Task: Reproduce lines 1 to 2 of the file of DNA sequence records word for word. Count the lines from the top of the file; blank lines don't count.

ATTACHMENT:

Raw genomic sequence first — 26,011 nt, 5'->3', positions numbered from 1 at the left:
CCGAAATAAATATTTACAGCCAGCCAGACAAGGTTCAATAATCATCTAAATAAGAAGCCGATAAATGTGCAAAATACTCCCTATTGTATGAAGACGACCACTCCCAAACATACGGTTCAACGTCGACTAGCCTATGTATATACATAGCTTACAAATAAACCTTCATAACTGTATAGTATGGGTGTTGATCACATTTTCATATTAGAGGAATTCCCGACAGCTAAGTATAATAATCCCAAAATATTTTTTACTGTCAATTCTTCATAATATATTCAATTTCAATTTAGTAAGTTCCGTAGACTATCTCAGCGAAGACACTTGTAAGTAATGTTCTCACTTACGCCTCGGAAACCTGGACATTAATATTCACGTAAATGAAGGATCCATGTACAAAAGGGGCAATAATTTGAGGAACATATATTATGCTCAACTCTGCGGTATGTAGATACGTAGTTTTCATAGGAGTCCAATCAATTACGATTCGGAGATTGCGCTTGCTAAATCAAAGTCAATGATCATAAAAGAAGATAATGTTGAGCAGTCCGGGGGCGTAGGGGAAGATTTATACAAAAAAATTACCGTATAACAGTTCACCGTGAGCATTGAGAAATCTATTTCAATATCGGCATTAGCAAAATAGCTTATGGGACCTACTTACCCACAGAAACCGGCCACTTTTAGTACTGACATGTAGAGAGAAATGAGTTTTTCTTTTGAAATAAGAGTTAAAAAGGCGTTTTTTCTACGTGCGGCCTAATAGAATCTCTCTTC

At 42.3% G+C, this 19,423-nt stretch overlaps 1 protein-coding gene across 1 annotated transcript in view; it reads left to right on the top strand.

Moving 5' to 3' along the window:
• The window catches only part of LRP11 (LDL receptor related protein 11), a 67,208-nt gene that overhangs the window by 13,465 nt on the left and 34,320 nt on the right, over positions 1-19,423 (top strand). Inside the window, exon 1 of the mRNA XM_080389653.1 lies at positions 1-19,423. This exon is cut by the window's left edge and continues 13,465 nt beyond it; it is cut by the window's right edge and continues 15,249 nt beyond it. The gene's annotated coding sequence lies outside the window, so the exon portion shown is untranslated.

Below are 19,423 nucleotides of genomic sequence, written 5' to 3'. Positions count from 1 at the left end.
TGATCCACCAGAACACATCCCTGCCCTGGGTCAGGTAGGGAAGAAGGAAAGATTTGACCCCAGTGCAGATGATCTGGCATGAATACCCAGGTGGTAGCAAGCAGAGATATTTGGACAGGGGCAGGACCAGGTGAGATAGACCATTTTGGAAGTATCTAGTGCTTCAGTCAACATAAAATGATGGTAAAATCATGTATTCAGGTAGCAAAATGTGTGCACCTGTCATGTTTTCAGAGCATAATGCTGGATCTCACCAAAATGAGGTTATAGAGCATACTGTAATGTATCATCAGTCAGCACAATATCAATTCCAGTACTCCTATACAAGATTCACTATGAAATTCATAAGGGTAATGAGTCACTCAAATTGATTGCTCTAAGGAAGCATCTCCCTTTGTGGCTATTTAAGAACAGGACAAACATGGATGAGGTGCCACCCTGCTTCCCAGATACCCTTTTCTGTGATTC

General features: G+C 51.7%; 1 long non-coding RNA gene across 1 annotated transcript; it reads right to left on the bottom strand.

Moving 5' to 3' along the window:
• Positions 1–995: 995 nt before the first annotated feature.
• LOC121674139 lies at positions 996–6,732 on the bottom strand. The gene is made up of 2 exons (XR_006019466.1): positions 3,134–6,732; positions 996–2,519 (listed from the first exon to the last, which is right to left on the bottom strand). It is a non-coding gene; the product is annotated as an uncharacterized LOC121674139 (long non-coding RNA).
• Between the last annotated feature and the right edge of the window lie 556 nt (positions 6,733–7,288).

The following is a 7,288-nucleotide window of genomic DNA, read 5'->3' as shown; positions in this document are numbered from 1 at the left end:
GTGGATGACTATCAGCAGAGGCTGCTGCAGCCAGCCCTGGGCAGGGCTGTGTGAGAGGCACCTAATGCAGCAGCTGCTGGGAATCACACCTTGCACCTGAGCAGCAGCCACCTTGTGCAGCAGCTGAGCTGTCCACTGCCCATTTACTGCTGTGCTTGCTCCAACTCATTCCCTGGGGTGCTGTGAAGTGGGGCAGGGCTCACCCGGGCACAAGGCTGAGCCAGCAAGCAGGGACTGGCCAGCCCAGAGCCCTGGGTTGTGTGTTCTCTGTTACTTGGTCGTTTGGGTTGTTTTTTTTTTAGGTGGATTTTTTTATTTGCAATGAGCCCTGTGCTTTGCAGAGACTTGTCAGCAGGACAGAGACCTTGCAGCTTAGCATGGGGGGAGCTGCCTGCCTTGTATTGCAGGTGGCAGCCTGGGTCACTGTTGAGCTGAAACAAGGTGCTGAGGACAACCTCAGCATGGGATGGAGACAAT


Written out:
Raw genomic sequence first — 26,011 nt, 5'->3', positions numbered from 1 at the left:
CCGAAATAAATATTTACAGCCAGCCAGACAAGGTTCAATAATCATCTAAATAAGAAGCCGATAAATGTGCAAAATACTCCCTATTGTATGAAGACGACCACTCCCAAACATACGGTTCAACGTCGACTAGCCTATGTATATACATAGCTTACAAATAAACCTTCATAACTGTATAGTATGGGTGTTGATCACATTTTCATATTAGAGGAATTCCCGACAGCTAAGTATAATAATCCCAAAATATTTTTTACTGTCAATTCTTCATAATATATTCAATTTCAATTTAGTAAGTTCCGTAGACTATCTCAGCGAAGACACTTGTAAGTAATGTTCTCACTTACGCCTCGGAAACCTGGACATTAATATTCACGTAAATGAAGGATCCATGTACAAAAGGGGCAATAATTTGAGGAACATATATTATGCTCAACTCTGCGGTATGTAGATACGTAGTTTTCATAGGAGTCCAATCAATTACGATTCGGAGATTGCGCTTGCTAAATCAAAGTCAATGATCATAAAAGAAGATAATGTTGAGCAGTCCGGGGGCGTAGGGGAAGATTTATACAAAAAAATTACCGTATAACAGTTCACCGTGAGCATTGAGAAATCTATTTCAATATCGGCATTAGCAAAATAGCTTATGGGACCTACTTACCCACAGAAACCGGCCACTTTTAGTACTGACATGTAGAGAGAAATGAGTTTTTCTTTTGAAATAAGAGTTAAAAAGGCGTTTTTTCTACGTGCGGCCTAATAGAATCTCTCTTC